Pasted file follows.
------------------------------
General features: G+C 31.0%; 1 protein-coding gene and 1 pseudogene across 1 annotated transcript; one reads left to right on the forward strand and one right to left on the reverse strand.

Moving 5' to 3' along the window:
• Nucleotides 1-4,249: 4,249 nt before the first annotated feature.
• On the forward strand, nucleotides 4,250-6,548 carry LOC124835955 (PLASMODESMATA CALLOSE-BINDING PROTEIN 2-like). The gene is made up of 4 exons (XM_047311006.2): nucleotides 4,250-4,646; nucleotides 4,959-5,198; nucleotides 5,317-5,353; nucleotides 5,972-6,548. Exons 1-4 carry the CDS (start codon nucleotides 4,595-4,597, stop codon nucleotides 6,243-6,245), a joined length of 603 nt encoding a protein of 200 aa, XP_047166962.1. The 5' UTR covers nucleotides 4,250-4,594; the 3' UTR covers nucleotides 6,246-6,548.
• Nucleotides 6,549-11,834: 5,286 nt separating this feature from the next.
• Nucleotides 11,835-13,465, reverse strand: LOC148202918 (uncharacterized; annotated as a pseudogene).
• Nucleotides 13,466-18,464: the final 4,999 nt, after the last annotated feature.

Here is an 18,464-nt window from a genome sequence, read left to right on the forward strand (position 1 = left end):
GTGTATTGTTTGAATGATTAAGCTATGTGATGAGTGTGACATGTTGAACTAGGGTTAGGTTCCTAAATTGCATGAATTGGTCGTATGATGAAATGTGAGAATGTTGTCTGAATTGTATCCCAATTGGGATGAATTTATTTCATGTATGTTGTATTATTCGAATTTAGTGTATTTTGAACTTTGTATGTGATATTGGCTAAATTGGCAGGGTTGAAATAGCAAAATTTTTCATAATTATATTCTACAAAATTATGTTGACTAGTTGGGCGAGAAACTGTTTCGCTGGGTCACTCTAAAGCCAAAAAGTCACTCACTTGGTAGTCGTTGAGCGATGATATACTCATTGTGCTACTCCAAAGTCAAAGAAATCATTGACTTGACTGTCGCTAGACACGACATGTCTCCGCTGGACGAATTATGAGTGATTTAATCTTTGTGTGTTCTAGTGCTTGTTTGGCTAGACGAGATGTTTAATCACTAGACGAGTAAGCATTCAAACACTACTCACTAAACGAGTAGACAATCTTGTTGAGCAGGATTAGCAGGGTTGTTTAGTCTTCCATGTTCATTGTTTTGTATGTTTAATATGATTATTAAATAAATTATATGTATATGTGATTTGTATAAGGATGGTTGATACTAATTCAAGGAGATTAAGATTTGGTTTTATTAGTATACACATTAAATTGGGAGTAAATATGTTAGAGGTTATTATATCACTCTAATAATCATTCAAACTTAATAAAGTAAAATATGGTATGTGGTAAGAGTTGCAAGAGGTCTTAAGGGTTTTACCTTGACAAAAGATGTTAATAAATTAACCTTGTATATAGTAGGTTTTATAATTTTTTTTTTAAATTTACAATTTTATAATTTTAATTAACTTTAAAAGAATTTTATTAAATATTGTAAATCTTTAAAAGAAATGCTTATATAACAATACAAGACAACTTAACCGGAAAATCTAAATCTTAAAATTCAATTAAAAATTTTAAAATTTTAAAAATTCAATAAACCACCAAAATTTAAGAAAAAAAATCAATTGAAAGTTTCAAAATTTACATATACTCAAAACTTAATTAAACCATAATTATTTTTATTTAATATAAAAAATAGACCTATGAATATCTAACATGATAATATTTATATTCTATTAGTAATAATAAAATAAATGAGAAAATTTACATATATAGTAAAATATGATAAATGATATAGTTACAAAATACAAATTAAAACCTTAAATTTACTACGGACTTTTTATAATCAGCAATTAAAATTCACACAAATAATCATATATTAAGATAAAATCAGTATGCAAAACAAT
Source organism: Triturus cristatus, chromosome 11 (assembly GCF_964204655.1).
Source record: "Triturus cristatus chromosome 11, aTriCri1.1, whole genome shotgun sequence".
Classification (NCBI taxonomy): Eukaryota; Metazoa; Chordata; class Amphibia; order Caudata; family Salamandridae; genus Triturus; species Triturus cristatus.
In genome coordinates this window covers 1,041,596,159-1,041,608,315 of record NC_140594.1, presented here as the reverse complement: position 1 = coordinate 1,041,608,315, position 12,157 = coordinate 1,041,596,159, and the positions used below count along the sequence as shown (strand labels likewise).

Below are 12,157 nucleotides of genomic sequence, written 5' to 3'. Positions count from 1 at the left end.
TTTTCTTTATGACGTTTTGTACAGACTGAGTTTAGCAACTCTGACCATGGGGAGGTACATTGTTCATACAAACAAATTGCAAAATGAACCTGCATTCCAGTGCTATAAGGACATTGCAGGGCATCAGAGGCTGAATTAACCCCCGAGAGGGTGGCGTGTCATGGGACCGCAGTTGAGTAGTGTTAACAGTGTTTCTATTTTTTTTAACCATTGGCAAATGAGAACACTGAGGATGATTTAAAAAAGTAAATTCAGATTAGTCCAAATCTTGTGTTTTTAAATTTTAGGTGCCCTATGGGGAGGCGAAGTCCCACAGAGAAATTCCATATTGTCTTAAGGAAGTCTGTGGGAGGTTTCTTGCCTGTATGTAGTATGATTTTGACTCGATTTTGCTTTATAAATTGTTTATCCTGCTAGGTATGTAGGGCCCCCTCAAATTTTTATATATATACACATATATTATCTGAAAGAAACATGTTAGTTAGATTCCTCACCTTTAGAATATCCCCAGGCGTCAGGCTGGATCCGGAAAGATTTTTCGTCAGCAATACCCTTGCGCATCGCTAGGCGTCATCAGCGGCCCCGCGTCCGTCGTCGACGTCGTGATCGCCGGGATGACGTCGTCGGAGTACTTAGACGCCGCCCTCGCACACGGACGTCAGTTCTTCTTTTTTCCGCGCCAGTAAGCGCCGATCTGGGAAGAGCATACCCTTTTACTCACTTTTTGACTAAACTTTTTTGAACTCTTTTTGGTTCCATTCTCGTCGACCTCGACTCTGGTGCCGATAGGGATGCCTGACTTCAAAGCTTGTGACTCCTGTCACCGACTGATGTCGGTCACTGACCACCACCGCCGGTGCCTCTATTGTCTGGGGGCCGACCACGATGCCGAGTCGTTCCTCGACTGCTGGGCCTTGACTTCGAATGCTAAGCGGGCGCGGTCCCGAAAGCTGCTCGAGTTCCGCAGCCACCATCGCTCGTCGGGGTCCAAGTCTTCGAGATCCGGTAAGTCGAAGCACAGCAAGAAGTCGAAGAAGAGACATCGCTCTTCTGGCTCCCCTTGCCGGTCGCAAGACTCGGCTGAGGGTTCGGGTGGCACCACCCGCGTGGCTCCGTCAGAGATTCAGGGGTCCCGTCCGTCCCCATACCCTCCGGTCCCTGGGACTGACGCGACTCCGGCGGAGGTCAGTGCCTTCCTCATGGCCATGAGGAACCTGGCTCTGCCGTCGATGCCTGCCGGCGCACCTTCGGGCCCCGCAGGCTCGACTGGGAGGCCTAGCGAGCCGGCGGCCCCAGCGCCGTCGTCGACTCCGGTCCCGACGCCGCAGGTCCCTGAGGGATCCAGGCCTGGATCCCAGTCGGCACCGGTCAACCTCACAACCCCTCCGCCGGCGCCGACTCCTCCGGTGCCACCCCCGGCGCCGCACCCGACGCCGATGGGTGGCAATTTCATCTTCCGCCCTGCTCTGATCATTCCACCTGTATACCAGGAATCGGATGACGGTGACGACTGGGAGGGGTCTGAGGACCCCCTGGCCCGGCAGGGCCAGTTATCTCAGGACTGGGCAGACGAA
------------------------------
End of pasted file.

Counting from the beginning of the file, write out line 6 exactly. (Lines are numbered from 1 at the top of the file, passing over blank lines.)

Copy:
• Nucleotides 11,835-13,465, reverse strand: LOC148202918 (uncharacterized; annotated as a pseudogene).